Podcasters December 27, 2020

3 Things I Learned From My First Year of Podcasting

Dominic Norton @dominiconorton

This year I committed myself to podcasting and blogging about something I'm fascinated about, Hackathons.

Here are 3 things I learned:

  1. Listening is a continuous hard-earned skill

Many talk about listening being a skill, very few really put it into practice. While editing I'd catch when I was clearly not listening to my guest or simply waiting to talk. Over time that improved. I think it requires a significant amount of effort more to listen to both what the guest is saying and what they are not saying but attempting to articulate.

  1. People love to share their story

I have connected with some people that I thought would be impossible to reach. Many are, but not everybody. Outreach is a numbers game a bit like outreach for our side projects. Many people have available space in their calendar to give back and share their story.

  1. Storytelling has to be purposeful

Initially, I didn't think a lot about how I told stories or what stories I wanted to tell. I learned quickly that was a mistake. A podcast is a great opportunity to tell a story but you have to craft the conversation in a way that does justice to the message or theme both during the conversation and the edits. My podcast forced me to think a lot about the types of stories I want to tell and how to find my unique voice.

What are your thoughts? What are some things you've learned from podcasting?

  1. 1

    Congrats on the first year in the bag. Serious goals of being the main spot for the other to go to. You got this!

  2. 1

    what's your podcast called Dominic? Do you have an RSS feed I can add?

  3. 1

    Thanks for sharing and congratulations on completing your first year of podcasting.
    How was your experience in growing your audience?

    1. 2

      I'm in a very unique space where I have a monopoly but it's also a relatively new space.

      I interview Hackathon organizers, participants, mentors, sponsors, and judges. I've managed to get to at least 20 committed listeners per episode (which was surprising).
      I do manage a community of 1000 Hackathon enthusiasts.

      I don't market enough. I want to be the exclusive media partner to all the Hackathons worldwide and showcase their story. I need to convert my relationships and network into a listener base by telling people more.

      I've recently experimented with mini docuseries. Giving the stories of shark tank contestants, Y-Combinator companies etc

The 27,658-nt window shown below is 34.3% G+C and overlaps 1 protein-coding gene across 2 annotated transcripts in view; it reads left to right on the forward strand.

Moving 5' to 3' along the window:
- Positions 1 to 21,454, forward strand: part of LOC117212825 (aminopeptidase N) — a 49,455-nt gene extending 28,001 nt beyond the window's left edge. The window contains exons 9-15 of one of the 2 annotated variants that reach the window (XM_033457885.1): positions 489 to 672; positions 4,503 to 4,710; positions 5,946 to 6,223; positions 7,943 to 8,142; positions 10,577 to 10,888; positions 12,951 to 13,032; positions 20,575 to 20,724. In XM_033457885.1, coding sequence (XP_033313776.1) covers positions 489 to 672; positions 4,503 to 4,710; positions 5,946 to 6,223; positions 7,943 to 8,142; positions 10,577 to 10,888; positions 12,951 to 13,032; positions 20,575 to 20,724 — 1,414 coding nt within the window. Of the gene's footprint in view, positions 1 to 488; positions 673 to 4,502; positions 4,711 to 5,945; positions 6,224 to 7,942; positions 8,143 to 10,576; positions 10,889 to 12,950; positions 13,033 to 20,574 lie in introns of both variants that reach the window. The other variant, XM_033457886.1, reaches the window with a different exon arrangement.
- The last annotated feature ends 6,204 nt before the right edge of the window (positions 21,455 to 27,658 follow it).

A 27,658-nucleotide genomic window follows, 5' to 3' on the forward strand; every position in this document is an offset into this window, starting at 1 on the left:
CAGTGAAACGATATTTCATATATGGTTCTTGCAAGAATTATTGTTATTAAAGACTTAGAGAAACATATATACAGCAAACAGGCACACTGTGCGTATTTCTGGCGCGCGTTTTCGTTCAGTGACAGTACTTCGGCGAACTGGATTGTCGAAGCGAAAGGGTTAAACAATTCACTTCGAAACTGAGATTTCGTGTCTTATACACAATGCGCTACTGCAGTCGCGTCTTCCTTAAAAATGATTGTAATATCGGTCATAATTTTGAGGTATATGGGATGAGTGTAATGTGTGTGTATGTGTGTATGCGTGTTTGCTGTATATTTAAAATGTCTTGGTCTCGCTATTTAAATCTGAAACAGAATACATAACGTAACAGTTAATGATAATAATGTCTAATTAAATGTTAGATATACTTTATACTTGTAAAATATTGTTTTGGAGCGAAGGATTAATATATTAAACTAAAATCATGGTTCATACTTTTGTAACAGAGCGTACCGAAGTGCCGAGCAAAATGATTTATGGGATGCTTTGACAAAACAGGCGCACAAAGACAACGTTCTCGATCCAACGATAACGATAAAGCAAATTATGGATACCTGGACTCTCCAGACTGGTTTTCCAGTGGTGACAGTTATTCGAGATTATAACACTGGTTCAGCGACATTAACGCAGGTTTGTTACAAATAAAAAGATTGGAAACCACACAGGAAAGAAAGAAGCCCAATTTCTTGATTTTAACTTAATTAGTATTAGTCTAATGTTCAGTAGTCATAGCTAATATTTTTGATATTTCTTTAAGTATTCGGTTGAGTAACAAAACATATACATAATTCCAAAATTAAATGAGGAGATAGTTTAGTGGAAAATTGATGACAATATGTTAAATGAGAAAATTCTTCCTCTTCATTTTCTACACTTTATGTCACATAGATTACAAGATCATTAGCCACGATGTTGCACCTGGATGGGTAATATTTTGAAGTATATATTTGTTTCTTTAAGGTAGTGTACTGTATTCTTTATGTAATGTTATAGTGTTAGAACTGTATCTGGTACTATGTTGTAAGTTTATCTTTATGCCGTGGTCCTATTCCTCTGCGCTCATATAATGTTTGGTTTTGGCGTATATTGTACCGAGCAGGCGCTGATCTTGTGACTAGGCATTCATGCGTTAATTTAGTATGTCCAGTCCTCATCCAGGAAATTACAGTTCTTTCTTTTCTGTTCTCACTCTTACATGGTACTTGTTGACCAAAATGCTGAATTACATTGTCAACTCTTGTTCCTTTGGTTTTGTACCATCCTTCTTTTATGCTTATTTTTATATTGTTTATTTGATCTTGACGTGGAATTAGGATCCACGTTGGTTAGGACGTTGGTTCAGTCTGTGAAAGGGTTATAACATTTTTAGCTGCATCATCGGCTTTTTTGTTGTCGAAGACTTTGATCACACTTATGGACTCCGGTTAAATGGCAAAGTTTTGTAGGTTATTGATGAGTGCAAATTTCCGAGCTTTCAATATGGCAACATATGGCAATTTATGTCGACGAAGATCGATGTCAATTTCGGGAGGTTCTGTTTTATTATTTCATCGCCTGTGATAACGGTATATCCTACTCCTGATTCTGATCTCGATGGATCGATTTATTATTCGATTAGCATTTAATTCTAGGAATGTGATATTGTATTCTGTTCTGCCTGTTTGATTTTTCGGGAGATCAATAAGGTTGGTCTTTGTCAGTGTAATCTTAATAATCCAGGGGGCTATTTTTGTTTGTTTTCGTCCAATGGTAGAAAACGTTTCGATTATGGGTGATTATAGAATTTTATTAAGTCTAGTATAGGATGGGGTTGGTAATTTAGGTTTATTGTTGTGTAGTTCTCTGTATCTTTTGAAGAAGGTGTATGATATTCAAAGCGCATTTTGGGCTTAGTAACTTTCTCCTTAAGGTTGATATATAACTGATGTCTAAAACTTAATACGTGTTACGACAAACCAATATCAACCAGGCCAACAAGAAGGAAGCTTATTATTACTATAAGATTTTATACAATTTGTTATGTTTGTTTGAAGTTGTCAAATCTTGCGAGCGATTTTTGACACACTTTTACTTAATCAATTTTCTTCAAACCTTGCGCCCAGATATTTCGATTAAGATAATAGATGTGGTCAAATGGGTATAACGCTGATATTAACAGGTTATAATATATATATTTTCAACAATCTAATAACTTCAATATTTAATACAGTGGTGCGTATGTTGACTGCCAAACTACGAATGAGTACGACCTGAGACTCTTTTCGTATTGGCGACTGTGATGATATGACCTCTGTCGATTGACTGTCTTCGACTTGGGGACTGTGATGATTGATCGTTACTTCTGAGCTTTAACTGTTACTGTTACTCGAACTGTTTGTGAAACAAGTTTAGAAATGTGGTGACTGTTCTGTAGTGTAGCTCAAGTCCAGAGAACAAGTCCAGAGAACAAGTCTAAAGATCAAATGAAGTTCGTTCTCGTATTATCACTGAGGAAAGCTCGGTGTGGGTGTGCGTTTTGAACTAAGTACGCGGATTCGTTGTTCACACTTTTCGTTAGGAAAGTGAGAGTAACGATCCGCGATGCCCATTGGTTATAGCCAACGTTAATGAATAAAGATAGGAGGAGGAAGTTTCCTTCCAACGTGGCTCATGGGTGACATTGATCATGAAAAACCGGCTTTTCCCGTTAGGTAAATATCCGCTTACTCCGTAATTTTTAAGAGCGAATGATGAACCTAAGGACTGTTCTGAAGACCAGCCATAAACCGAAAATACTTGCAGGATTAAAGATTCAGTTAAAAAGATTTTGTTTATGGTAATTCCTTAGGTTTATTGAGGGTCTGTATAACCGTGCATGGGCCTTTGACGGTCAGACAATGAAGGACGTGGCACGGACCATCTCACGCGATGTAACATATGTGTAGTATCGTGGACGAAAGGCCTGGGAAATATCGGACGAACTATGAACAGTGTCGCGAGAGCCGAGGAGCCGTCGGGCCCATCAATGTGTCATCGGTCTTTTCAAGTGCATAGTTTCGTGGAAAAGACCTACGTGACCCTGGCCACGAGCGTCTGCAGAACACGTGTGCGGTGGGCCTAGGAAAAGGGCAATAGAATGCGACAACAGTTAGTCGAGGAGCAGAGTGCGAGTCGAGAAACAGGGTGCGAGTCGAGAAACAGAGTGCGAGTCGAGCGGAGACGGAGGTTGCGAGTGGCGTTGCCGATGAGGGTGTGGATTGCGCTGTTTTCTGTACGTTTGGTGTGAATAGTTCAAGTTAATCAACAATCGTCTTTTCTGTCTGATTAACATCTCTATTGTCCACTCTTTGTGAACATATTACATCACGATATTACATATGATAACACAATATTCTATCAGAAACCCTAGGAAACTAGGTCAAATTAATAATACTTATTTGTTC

I think I'm slowly crafting a niche in the innovation/ creativity space. Would love to travel and do this.

      The main thing for me has been finding my voice as a journalist of sorts.

      1. 1

        Thanks for the detailed information. Building podcast viewership is hard. Wish you all the best.

      2. 1

        Speaking of hackatons (and space), NASA runs lots of them under the International Space Apps Challenge.

        1. 1

          Thanks for the connection

  4. 1

    Congrats, and best wishes for your next years.

    I've been podcasting for 14 years. The key to such longevity is having a great team of co-hosts (we are 6 friends), as well as a domain with limitless topics and stuff to talk about (astronautics and space in our case).

    1. 1

      That's awesome!

      What are some of your main takeaways

      1. 1

        Thanks!

        The main takeaway is with so many hosts, you have enough accountability to keep you running for years. But we have plenty of redundancy for difficult times.

        As I said, we are 6 co-hosts. We record a weekly episode if at least 2 of us are available (pretty much always), but we usually are 3-4 and sometimes 6. This helped us go through all sorts of life bumps such as relocations, busy times at work, family or personal issues, or just plain burnout that kept one or more co-hosts away even for months.

        1. 1

          That's awesome

          I'm not sure if this is too personal. How does ownership work?

          Your experiences make me think I should get cohosts

          1. 2

            In our case ownesrhip is simple: we're all on the board of a space enthusiasts organization we founded and run. The podcast is one of our projects along with a discussion board, a space news site, events, and more.

            We're a nonprofit organization, which makes things even simpler.

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